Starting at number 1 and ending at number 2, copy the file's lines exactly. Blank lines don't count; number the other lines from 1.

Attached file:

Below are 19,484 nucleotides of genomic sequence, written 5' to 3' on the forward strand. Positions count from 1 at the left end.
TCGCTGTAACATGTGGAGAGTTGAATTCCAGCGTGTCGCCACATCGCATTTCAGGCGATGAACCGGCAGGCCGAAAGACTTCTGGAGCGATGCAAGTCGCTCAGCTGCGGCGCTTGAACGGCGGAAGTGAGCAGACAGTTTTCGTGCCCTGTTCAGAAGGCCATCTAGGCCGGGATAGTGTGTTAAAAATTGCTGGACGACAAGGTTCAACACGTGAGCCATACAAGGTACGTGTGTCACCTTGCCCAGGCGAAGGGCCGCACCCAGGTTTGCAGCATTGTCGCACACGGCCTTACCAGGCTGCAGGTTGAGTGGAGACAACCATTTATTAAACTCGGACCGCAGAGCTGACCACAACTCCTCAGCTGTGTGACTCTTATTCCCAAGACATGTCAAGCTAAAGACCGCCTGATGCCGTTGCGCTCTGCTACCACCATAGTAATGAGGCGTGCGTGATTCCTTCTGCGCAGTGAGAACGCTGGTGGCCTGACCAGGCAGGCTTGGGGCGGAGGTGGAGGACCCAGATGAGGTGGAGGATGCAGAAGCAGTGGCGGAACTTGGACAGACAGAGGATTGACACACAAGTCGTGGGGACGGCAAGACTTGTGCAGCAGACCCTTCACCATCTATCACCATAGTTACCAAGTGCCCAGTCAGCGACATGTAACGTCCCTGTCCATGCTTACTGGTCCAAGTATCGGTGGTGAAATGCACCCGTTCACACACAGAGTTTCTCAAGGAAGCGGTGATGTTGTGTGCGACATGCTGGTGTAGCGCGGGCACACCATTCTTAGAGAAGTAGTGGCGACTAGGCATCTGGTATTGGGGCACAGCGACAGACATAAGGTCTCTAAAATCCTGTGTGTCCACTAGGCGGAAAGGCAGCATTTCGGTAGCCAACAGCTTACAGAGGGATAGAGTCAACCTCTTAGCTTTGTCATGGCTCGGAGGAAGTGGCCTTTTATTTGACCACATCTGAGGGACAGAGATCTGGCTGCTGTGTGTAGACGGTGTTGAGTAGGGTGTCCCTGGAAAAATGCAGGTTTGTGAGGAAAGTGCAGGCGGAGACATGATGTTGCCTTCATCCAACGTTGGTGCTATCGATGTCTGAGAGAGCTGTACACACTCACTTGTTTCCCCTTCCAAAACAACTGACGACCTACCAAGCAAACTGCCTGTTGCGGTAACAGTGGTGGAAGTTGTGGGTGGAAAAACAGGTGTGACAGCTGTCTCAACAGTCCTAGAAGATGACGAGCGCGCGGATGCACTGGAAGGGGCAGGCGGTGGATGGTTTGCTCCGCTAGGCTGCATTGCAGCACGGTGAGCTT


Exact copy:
Below are 19,484 nucleotides of genomic sequence, written 5' to 3' on the forward strand. Positions count from 1 at the left end.
TCGCTGTAACATGTGGAGAGTTGAATTCCAGCGTGTCGCCACATCGCATTTCAGGCGATGAACCGGCAGGCCGAAAGACTTCTGGAGCGATGCAAGTCGCTCAGCTGCGGCGCTTGAACGGCGGAAGTGAGCAGACAGTTTTCGTGCCCTGTTCAGAAGGCCATCTAGGCCGGGATAGTGTGTTAAAAATTGCTGGACGACAAGGTTCAACACGTGAGCCATACAAGGTACGTGTGTCACCTTGCCCAGGCGAAGGGCCGCACCCAGGTTTGCAGCATTGTCGCACACGGCCTTACCAGGCTGCAGGTTGAGTGGAGACAACCATTTATTAAACTCGGACCGCAGAGCTGACCACAACTCCTCAGCTGTGTGACTCTTATTCCCAAGACATGTCAAGCTAAAGACCGCCTGATGCCGTTGCGCTCTGCTACCACCATAGTAATGAGGCGTGCGTGATTCCTTCTGCGCAGTGAGAACGCTGGTGGCCTGACCAGGCAGGCTTGGGGCGGAGGTGGAGGACCCAGATGAGGTGGAGGATGCAGAAGCAGTGGCGGAACTTGGACAGACAGAGGATTGACACACAAGTCGTGGGGACGGCAAGACTTGTGCAGCAGACCCTTCACCATCTATCACCATAGTTACCAAGTGCCCAGTCAGCGACATGTAACGTCCCTGTCCATGCTTACTGGTCCAAGTATCGGTGGTGAAATGCACCCGTTCACACACAGAGTTTCTCAAGGAAGCGGTGATGTTGTGTGCGACATGCTGGTGTAGCGCGGGCACACCATTCTTAGAGAAGTAGTGGCGACTAGGCATCTGGTATTGGGGCACAGCGACAGACATAAGGTCTCTAAAATCCTGTGTGTCCACTAGGCGGAAAGGCAGCATTTCGGTAGCCAACAGCTTACAGAGGGATAGAGTCAACCTCTTAGCTTTGTCATGGCTCGGAGGAAGTGGCCTTTTATTTGACCACATCTGAGGGACAGAGATCTGGCTGCTGTGTGTAGACGGTGTTGAGTAGGGTGTCCCTGGAAAAATGCAGGTTTGTGAGGAAAGTGCAGGCGGAGACATGATGTTGCCTTCATCCAACGTTGGTGCTATCGATGTCTGAGAGAGCTGTACACACTCACTTGTTTCCCCTTCCAAAACAACTGACGACCTACCAAGCAAACTGCCTGTTGCGGTAACAGTGGTGGAAGTTGTGGGTGGAAAAACAGGTGTGACAGCTGTCTCAACAGTCCTAGAAGATGACGAGCGCGCGGATGCACTGGAAGGGGCAGGCGGTGGATGGTTTGCTCCGCTAGGCTGCATTGCAGCACGGTGAGCTT